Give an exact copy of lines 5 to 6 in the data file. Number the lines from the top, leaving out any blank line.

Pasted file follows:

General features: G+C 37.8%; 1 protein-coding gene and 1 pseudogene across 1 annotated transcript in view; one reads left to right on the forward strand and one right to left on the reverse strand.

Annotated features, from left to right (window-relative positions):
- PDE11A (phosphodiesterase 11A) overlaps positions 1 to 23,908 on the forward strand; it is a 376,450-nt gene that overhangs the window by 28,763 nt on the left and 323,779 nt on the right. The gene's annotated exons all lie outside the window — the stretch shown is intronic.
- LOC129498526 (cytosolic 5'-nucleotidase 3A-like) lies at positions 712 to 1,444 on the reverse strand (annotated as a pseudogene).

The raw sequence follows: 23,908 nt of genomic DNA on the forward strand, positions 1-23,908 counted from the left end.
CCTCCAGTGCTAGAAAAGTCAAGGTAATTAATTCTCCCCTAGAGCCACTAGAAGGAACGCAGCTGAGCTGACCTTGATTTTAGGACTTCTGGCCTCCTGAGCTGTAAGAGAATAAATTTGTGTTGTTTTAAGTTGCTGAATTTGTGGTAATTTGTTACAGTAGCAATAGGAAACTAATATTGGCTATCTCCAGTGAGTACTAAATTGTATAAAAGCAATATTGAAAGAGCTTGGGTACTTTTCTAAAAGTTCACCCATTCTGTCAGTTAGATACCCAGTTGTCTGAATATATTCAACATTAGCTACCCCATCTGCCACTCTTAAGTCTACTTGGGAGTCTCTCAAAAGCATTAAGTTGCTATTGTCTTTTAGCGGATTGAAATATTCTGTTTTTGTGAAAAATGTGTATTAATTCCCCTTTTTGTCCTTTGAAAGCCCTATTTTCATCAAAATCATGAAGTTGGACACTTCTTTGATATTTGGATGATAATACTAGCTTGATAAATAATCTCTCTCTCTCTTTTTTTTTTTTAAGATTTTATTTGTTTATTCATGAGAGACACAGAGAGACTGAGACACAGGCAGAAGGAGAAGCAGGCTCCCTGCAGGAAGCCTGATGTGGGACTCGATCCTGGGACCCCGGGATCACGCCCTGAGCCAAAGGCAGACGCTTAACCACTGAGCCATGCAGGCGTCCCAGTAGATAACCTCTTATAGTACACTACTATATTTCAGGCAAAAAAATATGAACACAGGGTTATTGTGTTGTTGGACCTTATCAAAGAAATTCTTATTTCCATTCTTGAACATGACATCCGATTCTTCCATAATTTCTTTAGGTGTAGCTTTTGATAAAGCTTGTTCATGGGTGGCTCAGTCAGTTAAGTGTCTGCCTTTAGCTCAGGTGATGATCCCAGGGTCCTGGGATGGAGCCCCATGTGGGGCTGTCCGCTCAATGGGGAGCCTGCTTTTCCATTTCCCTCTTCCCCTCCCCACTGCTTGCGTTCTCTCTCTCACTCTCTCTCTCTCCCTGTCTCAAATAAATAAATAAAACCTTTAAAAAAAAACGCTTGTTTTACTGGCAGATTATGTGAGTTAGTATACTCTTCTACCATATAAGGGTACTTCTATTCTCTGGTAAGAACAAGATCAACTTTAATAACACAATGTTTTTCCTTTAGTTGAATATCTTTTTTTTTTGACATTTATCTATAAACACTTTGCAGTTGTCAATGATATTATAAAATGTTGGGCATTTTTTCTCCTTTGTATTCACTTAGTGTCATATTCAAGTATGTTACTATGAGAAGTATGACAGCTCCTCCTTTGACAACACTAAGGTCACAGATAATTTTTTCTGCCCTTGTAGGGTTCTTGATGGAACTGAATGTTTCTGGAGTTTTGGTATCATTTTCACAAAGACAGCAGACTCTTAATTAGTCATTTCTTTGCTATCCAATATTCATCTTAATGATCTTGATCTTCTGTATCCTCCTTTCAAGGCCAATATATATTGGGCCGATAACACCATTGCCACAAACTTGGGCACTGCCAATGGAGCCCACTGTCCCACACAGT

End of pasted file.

The raw sequence follows: 23,908 nt of genomic DNA on the forward strand, positions 1-23,908 counted from the left end.
CCTCCAGTGCTAGAAAAGTCAAGGTAATTAATTCTCCCCTAGAGCCACTAGAAGGAACGCAGCTGAGCTGACCTTGATTTTAGGACTTCTGGCCTCCTGAGCTGTAAGAGAATAAATTTGTGTTGTTTTAAGTTGCTGAATTTGTGGTAATTTGTTACAGTAGCAATAGGAAACTAATATTGGCTATCTCCAGTGAGTACTAAATTGTATAAAAGCAATATTGAAAGAGCTTGGGTACTTTTCTAAAAGTTCACCCATTCTGTCAGTTAGATACCCAGTTGTCTGAATATATTCAACATTAGCTACCCCATCTGCCACTCTTAAGTCTACTTGGGAGTCTCTCAAAAGCATTAAGTTGCTATTGTCTTTTAGCGGATTGAAATATTCTGTTTTTGTGAAAAATGTGTATTAATTCCCCTTTTTGTCCTTTGAAAGCCCTATTTTCATCAAAATCATGAAGTTGGACACTTCTTTGATATTTGGATGATAATACTAGCTTGATAAATAATCTCTCTCTCTCTTTTTTTTTTTTAAGATTTTATTTGTTTATTCATGAGAGACACAGAGAGACTGAGACACAGGCAGAAGGAGAAGCAGGCTCCCTGCAGGAAGCCTGATGTGGGACTCGATCCTGGGACCCCGGGATCACGCCCTGAGCCAAAGGCAGACGCTTAACCACTGAGCCATGCAGGCGTCCCAGTAGATAACCTCTTATAGTACACTACTATATTTCAGGCAAAAAAATATGAACACAGGGTTATTGTGTTGTTGGACCTTATCAAAGAAATTCTTATTTCCATTCTTGAACATGACATCCGATTCTTCCATAATTTCTTTAGGTGTAGCTTTTGATAAAGCTTGTTCATGGGTGGCTCAGTCAGTTAAGTGTCTGCCTTTAGCTCAGGTGATGATCCCAGGGTCCTGGGATGGAGCCCCATGTGGGGCTGTCCGCTCAATGGGGAGCCTGCTTTTCCATTTCCCTCTTCCCCTCCCCACTGCTTGCGTTCTCTCTCTCACTCTCTCTCTCTCCCTGTCTCAAATAAATAAATAAAACCTTTAAAAAAAAACGCTTGTTTTACTGGCAGATTATGTGAGTTAGTATACTCTTCTACCATATAAGGGTACTTCTATTCTCTGGTAAGAACAAGATCAACTTTAATAACACAATGTTTTTCCTTTAGTTGAATATCTTTTTTTTTTGACATTTATCTATAAACACTTTGCAGTTGTCAATGATATTATAAAATGTTGGGCATTTTTTCTCCTTTGTATTCACTTAGTGTCATATTCAAGTATGTTACTATGAGAAGTATGACAGCTCCTCCTTTGACAACACTAAGGTCACAGATAATTTTTTCTGCCCTTGTAGGGTTCTTGATGGAACTGAATGTTTCTGGAGTTTTGGTATCATTTTCACAAAGACAGCAGACTCTTAATTAGTCATTTCTTTGCTATCCAATATTCATCTTAATGATCTTGATCTTCTGTATCCTCCTTTCAAGGCCAATATATATTGGGCCGATAACACCATTGCCACAAACTTGGGCACTGCCAATGGAGCCCACTGTCCCACACAGT